Inability to Complete Tasks: What to Do

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By Noelina R. | Updated: Jun 18, 2020


Difficulty concentrating is one of the most common menopause symptoms that can plague middle-aged women's lives, causing an inability to complete tasks and keep on track with one's daily routine. Continue reading to find out what to do when having trouble focusing on tasks so that you can get back into the swing of things.

Inability to Complete Tasks: What to Do

Understand When Your Focus is Best

Everyone has a daily focus pattern that fluctuates throughout the day. Some may be more concentrated in the mornings and evenings, while others find they have the highest levels of concentration throughout the early afternoon.

If having difficulty completing tasks, find your daily focus pattern so you can plan your most important activities when you have the best attention span. When your focus is weaker, plan tasks that require more practical work.

Find Out What Influences Your Attention

Women having difficulty finishing tasks should take into consideration the fact that their focus is dependent upon physical and psychological factors, including:


Receiving too little or too much sleep can negatively impact cognitive performance. Research has actually found those receiving seven to eight hours of sleep per night mentally younger by two years.1

Consistent sleep deprivation also heightens one's risk of having diabetes, high blood pressure, and even narrowed blood vessels. All of these can provoke decreased oxygen flow to the brain, causing difficulty focusing on tasks.


While coffee is often praised for its ability to boost concentration and mental awareness, studies have found that when consumed in excess, it may decrease performance, possibly because of overstimulation.2 Reducing its consumption later in the day also improves sleep patterns.

Moreover, alcohol can also provoke difficulty completing tasks as it is a central nervous system (CNS) depressant. Chronic alcohol abuse can lead to persistent memory problems and learning capabilities. Fortunately, abstinence often improves cognition.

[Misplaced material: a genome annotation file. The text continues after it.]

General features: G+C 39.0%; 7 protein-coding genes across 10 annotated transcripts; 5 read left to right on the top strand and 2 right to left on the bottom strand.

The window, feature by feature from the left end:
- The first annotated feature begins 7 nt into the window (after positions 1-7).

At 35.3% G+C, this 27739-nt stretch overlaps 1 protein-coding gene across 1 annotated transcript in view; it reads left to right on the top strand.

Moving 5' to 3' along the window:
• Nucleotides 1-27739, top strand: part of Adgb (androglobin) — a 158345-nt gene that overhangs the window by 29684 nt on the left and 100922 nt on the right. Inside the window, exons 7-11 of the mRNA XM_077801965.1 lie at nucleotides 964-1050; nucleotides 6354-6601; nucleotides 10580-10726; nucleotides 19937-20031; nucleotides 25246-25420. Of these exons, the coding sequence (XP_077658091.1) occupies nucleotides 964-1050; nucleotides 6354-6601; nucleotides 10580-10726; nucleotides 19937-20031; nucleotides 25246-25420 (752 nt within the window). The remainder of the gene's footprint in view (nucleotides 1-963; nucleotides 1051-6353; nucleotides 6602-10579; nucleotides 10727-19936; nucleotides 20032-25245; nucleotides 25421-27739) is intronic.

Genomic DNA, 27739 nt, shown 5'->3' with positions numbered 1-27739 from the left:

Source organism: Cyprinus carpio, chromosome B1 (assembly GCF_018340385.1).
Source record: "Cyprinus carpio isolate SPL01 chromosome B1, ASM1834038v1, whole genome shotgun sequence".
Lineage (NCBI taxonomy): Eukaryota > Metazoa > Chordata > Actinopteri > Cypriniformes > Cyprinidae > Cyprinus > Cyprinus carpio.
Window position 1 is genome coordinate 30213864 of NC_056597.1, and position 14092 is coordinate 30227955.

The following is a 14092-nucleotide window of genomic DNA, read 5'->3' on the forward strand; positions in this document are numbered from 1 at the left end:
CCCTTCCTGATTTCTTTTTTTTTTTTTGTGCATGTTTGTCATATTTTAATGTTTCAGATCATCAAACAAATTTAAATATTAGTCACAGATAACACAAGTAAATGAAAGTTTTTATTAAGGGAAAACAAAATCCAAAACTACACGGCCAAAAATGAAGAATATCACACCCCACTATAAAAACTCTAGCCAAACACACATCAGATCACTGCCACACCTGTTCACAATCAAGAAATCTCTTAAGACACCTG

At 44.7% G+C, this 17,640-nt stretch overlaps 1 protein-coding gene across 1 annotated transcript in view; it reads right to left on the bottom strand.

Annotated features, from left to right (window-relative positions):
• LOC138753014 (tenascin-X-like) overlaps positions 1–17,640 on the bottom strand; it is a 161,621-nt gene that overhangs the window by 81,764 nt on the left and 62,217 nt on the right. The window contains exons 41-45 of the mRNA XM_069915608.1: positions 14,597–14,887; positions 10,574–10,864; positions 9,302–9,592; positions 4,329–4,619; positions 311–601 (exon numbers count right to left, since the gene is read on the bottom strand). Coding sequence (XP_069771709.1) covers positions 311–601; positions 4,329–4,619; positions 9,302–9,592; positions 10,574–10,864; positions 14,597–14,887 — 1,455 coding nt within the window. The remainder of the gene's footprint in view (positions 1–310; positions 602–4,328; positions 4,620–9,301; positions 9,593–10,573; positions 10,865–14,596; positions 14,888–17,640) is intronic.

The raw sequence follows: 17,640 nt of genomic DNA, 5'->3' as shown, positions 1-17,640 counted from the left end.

Mental states

Negative emotions tend to take over one's focus, making it difficult to complete tasks and pay attention to the job at hand. On the other hand, positive emotions affect one's mentality on the contrary, expanding one's focus to be able to see the bigger picture.

Treat the Underlying Cause

Many middle-aged women suffering with difficulty concentrating are victims of hormonal imbalance, which is common as women start to transition out of their fertile years. As such, their concentration woes will only disappear once the root cause is properly addressed.

Difficulty concentrating treatments revolve around optimizing endocrine system health through lifestyle changes - balanced diet, wholesome habits, regular exercise, etc. - alongside the use of alternative medicine proven to bring relief.

By balancing hormone levels, women will not only be able to focus once again, but they will also be free of other pesky symptoms, like hot flashes, mood swings, vaginal dryness, and more.

Key Takeaways

Having an inability to complete tasks as one nears the finale of her reproductive years is not the end of the world. By acknowledging what time of the day you're most productive, being conscious of any physical or psychological factors that influence your attention, and treating the underlying cause of hormonal imbalance, you can be on your way to optimal cognitive ability far into your twilight years!

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